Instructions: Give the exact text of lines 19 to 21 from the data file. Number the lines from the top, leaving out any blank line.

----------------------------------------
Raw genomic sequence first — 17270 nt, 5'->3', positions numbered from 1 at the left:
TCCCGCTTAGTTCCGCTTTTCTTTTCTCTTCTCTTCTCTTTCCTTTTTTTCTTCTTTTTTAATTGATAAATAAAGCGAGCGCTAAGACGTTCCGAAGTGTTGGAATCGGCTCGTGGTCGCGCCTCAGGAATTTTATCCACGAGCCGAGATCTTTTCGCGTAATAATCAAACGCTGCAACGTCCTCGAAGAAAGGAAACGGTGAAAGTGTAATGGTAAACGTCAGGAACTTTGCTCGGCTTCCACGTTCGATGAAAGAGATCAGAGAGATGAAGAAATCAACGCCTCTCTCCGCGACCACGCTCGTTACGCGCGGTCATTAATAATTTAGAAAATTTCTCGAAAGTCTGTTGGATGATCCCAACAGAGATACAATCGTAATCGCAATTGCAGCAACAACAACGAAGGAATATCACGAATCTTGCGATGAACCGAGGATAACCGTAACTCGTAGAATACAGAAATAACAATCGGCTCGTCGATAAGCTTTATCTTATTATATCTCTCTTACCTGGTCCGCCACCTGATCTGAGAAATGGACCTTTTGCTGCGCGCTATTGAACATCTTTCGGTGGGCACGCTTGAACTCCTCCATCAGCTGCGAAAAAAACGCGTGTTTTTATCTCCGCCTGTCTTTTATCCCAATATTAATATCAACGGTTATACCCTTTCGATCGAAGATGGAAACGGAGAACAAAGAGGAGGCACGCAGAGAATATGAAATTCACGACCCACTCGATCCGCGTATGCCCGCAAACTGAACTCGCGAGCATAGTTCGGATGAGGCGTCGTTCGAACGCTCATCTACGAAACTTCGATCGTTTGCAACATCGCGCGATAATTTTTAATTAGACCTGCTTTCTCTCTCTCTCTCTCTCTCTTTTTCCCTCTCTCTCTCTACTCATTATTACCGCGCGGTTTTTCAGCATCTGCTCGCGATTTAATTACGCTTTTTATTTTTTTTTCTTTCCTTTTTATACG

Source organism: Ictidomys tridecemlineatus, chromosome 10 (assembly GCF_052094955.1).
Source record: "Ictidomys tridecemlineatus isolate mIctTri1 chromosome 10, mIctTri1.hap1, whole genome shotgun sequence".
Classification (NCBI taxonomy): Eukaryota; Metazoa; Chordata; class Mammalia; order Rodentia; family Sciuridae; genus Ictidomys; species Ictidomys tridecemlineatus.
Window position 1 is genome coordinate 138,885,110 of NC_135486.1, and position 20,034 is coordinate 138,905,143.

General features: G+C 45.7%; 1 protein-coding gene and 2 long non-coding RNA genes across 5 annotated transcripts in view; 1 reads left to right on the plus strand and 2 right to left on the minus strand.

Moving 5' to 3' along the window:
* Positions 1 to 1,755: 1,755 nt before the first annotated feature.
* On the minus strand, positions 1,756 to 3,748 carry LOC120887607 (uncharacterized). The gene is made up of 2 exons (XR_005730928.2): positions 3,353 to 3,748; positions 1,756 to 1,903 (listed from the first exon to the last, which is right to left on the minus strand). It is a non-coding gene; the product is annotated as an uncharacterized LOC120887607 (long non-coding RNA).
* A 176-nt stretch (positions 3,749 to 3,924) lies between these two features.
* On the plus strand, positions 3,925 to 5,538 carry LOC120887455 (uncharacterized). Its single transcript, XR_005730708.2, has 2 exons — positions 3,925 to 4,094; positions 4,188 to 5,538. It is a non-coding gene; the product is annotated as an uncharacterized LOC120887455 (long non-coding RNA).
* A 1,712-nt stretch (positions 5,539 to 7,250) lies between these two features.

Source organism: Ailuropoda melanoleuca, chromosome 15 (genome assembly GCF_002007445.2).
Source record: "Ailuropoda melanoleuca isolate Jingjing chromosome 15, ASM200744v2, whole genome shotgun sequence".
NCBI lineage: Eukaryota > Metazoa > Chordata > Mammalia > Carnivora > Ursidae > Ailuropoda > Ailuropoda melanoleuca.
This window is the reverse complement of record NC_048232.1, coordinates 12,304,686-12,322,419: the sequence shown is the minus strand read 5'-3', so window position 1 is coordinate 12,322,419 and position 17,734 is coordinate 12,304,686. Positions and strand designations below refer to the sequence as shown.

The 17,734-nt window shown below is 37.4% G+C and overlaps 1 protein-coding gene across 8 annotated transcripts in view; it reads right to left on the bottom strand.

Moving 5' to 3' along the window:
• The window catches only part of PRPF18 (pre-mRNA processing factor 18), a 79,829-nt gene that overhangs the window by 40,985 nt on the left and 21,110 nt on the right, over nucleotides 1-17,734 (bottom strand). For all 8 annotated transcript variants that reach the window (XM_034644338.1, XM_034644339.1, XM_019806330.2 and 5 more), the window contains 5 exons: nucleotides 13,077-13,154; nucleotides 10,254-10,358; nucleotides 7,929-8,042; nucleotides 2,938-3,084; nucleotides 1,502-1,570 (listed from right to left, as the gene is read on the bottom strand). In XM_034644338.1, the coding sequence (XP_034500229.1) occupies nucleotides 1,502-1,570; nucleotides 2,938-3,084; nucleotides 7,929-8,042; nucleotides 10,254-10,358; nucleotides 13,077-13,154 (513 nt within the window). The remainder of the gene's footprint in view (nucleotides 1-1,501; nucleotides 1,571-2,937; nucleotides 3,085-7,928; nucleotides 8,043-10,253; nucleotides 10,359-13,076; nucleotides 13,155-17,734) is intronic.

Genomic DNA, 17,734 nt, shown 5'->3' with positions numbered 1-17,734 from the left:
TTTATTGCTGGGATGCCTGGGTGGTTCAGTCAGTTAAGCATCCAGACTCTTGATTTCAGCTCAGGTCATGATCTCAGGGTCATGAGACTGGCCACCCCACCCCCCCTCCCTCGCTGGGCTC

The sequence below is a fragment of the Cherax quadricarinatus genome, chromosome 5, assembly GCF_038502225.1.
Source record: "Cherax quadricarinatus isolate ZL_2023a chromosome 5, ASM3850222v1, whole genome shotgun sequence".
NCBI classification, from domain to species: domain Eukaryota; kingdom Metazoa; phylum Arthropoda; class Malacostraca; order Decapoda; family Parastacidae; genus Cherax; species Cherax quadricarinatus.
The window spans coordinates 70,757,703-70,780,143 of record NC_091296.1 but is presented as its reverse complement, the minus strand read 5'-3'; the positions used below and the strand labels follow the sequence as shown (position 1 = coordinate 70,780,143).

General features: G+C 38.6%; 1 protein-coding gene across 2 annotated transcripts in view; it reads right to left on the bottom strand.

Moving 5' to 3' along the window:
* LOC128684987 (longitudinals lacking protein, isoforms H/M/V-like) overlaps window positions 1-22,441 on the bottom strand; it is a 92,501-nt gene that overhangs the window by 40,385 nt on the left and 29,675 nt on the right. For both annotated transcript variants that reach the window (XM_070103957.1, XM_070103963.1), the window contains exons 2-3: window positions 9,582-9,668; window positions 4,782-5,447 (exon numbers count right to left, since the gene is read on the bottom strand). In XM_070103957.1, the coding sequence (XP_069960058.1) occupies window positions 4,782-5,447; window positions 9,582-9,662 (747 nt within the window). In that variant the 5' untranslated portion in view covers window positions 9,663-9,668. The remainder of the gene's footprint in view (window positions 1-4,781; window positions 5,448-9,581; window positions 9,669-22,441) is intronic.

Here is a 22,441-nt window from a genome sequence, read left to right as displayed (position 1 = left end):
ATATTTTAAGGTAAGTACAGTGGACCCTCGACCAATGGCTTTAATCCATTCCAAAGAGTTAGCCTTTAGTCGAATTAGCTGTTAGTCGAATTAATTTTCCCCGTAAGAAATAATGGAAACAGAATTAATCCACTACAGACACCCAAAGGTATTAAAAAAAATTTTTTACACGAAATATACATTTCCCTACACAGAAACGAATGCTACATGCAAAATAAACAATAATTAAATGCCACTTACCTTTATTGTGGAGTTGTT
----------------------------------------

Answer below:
Moving 5' to 3' along the window:
• The window catches only part of PRPF18 (pre-mRNA processing factor 18), a 79,829-nt gene that overhangs the window by 40,985 nt on the left and 21,110 nt on the right, over nucleotides 1-17,734 (bottom strand). For all 8 annotated transcript variants that reach the window (XM_034644338.1, XM_034644339.1, XM_019806330.2 and 5 more), the window contains 5 exons: nucleotides 13,077-13,154; nucleotides 10,254-10,358; nucleotides 7,929-8,042; nucleotides 2,938-3,084; nucleotides 1,502-1,570 (listed from right to left, as the gene is read on the bottom strand). In XM_034644338.1, the coding sequence (XP_034500229.1) occupies nucleotides 1,502-1,570; nucleotides 2,938-3,084; nucleotides 7,929-8,042; nucleotides 10,254-10,358; nucleotides 13,077-13,154 (513 nt within the window). The remainder of the gene's footprint in view (nucleotides 1-1,501; nucleotides 1,571-2,937; nucleotides 3,085-7,928; nucleotides 8,043-10,253; nucleotides 10,359-13,076; nucleotides 13,155-17,734) is intronic.

Genomic DNA, 17,734 nt, shown 5'->3' with positions numbered 1-17,734 from the left: